More motorcycles will be showing up on cable TV this summer. Whether the new shows will take the easy route and lean on stereotypes remains to be seen.
I was skeptical when I first heard about the new show premiering next month on AMC, "Ride with Norman Reedus." AMC said the show would follow "Walking Dead" star Reedus and his famous friends as they travel around the country to cool motorcycle-related sites. "Along the way, they will stop at various locales such as custom bike shops, tattoo parlors, collector’s warehouses, or a roadside smokehouse…with plenty of time for unplanned detours and tire changes."
OK, tattoo parlors and smokehouses are part of the wide world of motorcycling, but they're ultimately a thin slice that gets way more than its share of exposure in the entertainment media. I was intrigued by the "tire changes" mention. I thought Hollywood types, when they have a flat tire, just pull out the gold card, let the minions take care of the grubby work and get airlifted out to the spa. Will we see roadside tire repair advice from Norman Reedus that we should add to Lemmy's tips?
I was more encouraged when I read on and saw that the "series will also showcase different types of motorcycles each week including vintage, minis and cruisers." Hmm. Maybe it won't be all Harleys and scowls for the cameras. Even better, I saw AMC's "sneak peak" video. Hey! Three different brands and two different styles (albeit, all twins) of motorcycles! There's hope.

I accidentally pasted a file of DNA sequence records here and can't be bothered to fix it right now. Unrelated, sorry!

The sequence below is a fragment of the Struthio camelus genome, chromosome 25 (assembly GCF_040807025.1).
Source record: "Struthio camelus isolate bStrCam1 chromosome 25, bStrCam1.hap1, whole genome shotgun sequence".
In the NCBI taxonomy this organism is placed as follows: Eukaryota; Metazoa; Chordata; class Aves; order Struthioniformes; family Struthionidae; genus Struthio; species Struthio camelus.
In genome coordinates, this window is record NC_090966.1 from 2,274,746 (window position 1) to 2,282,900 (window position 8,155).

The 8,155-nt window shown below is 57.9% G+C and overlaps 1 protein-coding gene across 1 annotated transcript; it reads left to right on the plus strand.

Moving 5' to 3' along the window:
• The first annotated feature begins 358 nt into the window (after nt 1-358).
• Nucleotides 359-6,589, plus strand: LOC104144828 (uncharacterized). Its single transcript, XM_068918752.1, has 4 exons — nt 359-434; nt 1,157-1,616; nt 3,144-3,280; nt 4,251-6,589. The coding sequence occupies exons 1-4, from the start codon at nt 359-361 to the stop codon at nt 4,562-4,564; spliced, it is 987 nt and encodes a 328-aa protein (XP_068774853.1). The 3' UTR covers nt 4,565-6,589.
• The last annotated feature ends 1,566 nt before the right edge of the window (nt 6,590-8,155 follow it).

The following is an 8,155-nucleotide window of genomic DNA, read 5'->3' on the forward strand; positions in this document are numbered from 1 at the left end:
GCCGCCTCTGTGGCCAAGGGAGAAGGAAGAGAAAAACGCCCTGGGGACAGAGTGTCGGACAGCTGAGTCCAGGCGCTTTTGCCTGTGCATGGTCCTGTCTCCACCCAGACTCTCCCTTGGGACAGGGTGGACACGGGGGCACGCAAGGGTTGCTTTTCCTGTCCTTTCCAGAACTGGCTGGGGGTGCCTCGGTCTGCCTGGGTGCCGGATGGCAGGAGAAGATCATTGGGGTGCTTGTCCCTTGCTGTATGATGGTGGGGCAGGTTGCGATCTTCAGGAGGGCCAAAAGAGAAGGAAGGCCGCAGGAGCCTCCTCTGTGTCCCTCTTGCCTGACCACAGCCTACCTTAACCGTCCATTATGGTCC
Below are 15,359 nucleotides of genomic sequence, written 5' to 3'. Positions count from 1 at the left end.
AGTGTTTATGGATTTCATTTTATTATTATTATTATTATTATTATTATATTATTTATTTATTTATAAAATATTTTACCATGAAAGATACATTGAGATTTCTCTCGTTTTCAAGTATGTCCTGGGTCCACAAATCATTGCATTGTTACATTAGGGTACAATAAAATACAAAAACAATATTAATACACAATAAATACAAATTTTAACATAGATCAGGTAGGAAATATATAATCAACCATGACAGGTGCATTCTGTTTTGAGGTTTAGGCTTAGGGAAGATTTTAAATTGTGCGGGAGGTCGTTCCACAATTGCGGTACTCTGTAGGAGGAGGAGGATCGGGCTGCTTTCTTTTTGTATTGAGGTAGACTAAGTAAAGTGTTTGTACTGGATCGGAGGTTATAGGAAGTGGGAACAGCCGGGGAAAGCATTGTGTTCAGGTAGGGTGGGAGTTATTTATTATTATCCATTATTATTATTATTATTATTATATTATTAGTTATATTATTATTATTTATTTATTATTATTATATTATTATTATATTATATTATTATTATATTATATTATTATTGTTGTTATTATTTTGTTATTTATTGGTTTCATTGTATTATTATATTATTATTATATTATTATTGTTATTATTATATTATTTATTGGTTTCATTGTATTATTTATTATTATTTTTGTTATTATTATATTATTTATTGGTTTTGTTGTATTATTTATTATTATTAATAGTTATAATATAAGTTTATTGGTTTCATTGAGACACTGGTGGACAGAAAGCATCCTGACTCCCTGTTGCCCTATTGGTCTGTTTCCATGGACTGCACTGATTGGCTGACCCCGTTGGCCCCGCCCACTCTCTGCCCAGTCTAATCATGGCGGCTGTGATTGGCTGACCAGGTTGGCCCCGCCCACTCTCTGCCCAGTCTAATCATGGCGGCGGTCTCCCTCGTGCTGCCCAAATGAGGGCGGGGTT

Then I watched the official trailer, below. It showed a Honda Grom and a Motus, among other things. Maybe this will get interesting.
There are six one-hour episodes of "Ride with Norman Reedus" and it debuts on AMC on June 12.
The other motorcycle programming coming up later this year is something completely different. The Discovery Channel says its miniseries, "Harley and the Davidsons," "tells the epic story of how two 19-year-old kids from Milwaukee started a company in their backyard that would go on to become an American legend."
Of course there are a lot of arguments about what's legend and what's truth in the Harley-Davidson story. (Anyone want to debate the tomato can carburetor?) So will the six-hour miniseries dig deep for the facts or take the easy route and fill in the blanks with Hollywood-style invented drama? Should we be scratching our heads that this thoroughly American topic is being addressed by a production company based in Great Britain that Discovery purchased?
Lemmy has already been organizing his Harley-Davidson reference archives for fact-checking. We'll find out when the miniseries debuts in September.